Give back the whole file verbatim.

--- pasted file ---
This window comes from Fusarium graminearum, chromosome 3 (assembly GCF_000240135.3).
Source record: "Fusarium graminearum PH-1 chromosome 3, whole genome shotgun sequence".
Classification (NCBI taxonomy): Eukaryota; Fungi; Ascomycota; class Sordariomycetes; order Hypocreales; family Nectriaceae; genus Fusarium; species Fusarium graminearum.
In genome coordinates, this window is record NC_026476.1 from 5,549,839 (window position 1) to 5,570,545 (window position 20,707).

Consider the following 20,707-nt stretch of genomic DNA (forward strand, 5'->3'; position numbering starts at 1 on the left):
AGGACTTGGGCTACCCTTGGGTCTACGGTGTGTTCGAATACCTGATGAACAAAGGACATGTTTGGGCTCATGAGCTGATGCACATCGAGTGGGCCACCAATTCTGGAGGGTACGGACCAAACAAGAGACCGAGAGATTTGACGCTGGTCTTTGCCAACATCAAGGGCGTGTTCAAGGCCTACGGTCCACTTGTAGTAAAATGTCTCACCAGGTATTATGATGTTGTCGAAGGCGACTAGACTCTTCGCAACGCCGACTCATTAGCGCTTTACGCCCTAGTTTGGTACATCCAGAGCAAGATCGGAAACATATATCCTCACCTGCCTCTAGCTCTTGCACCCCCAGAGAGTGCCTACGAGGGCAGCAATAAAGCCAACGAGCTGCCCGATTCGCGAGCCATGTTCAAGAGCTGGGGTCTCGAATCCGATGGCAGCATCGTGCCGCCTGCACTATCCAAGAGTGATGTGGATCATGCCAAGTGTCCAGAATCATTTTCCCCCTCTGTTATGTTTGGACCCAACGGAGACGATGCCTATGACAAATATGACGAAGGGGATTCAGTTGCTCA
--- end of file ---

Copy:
This window comes from Fusarium graminearum, chromosome 3 (assembly GCF_000240135.3).
Source record: "Fusarium graminearum PH-1 chromosome 3, whole genome shotgun sequence".
Classification (NCBI taxonomy): Eukaryota; Fungi; Ascomycota; class Sordariomycetes; order Hypocreales; family Nectriaceae; genus Fusarium; species Fusarium graminearum.
In genome coordinates, this window is record NC_026476.1 from 5,549,839 (window position 1) to 5,570,545 (window position 20,707).

Consider the following 20,707-nt stretch of genomic DNA (forward strand, 5'->3'; position numbering starts at 1 on the left):
AGGACTTGGGCTACCCTTGGGTCTACGGTGTGTTCGAATACCTGATGAACAAAGGACATGTTTGGGCTCATGAGCTGATGCACATCGAGTGGGCCACCAATTCTGGAGGGTACGGACCAAACAAGAGACCGAGAGATTTGACGCTGGTCTTTGCCAACATCAAGGGCGTGTTCAAGGCCTACGGTCCACTTGTAGTAAAATGTCTCACCAGGTATTATGATGTTGTCGAAGGCGACTAGACTCTTCGCAACGCCGACTCATTAGCGCTTTACGCCCTAGTTTGGTACATCCAGAGCAAGATCGGAAACATATATCCTCACCTGCCTCTAGCTCTTGCACCCCCAGAGAGTGCCTACGAGGGCAGCAATAAAGCCAACGAGCTGCCCGATTCGCGAGCCATGTTCAAGAGCTGGGGTCTCGAATCCGATGGCAGCATCGTGCCGCCTGCACTATCCAAGAGTGATGTGGATCATGCCAAGTGTCCAGAATCATTTTCCCCCTCTGTTATGTTTGGACCCAACGGAGACGATGCCTATGACAAATATGACGAAGGGGATTCAGTTGCTCA